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Speak Out: Should the Ga. 400 Tolls Come Down?

Tell us what you think in the comments section below.

A Roswell man is hoping to inspire a grassroots effort to get rid of the Ga. 400 tolls that were extended two years ago by the State Road and Tollway Authority (SRTA), reports Channel 2.

Officially completed in 1993, the Ga. 400 tolls were supposed to end in 2011, but the SRTA voted to extend them until 2020. Now Roswell resident Garland Favorito wants Gov. Nathan Deal to make good on a promise to bring down the "Buckhead Wall" and end the toll, which he said now pays for projects other than Ga. 400, as previously reported by the Atlanta Journal Constitution's PolitiFact.

The AJC reports that Favorito will hold a press conference in July to deliver a petition to the governor.

Speak Out: How do you feel about the tolls? Should they come down?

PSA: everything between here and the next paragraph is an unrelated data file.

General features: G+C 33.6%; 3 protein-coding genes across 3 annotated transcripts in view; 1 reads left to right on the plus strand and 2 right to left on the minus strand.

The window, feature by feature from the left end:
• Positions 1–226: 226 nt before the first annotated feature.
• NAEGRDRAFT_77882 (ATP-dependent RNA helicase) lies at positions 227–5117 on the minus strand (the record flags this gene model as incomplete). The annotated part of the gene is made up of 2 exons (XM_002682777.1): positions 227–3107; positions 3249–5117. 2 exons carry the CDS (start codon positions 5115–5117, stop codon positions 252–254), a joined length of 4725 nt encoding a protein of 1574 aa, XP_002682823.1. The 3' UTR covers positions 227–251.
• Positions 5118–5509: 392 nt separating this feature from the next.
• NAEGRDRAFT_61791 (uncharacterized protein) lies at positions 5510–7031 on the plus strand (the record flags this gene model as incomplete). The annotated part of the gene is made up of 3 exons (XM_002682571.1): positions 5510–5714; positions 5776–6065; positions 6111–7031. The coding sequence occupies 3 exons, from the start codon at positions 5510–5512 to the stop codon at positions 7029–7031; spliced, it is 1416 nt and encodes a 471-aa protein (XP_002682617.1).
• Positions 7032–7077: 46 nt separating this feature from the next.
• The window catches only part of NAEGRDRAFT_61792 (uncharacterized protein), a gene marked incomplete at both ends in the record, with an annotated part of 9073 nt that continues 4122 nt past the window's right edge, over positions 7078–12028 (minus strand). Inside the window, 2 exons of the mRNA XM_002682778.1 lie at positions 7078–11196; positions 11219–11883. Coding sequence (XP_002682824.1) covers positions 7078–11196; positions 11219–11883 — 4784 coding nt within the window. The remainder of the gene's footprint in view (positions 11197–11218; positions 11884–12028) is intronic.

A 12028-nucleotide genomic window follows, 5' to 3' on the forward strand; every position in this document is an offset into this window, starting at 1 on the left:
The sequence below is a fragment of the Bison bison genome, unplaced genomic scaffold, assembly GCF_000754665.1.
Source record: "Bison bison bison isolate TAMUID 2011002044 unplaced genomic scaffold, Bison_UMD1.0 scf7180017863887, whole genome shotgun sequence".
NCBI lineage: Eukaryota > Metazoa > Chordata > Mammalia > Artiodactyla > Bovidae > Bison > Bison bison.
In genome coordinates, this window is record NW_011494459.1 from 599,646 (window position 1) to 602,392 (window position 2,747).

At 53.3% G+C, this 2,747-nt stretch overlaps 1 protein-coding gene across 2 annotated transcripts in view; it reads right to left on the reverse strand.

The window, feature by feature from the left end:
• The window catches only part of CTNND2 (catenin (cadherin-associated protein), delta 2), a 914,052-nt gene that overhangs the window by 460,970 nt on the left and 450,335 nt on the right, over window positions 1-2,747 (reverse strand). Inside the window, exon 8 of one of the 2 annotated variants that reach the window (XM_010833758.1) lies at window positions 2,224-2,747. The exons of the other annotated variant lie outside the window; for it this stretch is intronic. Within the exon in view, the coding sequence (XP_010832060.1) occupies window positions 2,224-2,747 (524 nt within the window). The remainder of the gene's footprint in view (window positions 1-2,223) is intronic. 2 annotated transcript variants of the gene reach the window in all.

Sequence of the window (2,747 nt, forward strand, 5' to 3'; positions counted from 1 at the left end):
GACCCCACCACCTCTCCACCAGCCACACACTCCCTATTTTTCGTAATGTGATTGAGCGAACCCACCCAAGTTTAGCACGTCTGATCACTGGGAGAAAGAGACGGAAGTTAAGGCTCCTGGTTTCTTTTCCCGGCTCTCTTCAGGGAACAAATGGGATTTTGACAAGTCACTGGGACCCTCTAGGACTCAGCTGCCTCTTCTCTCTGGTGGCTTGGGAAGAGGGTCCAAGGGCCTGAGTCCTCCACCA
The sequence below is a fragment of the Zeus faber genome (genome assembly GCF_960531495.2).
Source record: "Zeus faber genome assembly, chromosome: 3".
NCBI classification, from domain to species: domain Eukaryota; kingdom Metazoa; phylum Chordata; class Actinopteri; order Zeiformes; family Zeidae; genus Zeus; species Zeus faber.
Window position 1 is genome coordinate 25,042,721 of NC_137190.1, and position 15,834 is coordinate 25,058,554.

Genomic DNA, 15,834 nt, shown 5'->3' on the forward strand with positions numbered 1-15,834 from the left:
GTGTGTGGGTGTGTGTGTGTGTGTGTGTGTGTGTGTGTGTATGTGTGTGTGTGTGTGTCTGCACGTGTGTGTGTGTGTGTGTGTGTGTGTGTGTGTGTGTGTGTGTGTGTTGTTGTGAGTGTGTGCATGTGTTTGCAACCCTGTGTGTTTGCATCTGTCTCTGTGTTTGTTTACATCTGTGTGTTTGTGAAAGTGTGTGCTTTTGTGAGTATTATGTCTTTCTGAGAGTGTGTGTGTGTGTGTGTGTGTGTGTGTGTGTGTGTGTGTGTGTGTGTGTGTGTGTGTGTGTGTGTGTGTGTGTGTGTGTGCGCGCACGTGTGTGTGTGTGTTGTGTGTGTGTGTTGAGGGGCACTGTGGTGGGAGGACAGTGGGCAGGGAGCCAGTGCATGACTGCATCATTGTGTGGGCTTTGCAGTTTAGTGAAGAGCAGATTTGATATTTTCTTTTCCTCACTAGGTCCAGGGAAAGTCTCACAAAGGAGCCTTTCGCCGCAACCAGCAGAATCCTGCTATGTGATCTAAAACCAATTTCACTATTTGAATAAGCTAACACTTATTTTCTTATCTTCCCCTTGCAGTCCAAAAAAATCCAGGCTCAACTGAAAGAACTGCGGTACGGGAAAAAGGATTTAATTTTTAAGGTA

jm June 27, 2012 at 12:56 AM
I understand that this was a contract between DOT and the GA public that was broken, and so from a legal sense I think this should be repealed. But to not pay for roads makes no sense, and 50c each way ($1/day per commuter) is really not much to ask. Seriously, the people who use this road are the ones paying the toll, and that's how it should be. To remove the tax means that residents from parts of GA that get no benefits from GA400 (like Savannah) are paying for the road, and that's even more unfair. I'd prefer to see more roads, not less paid for in this manner.
Byron Robinson June 27, 2012 at 12:13 PM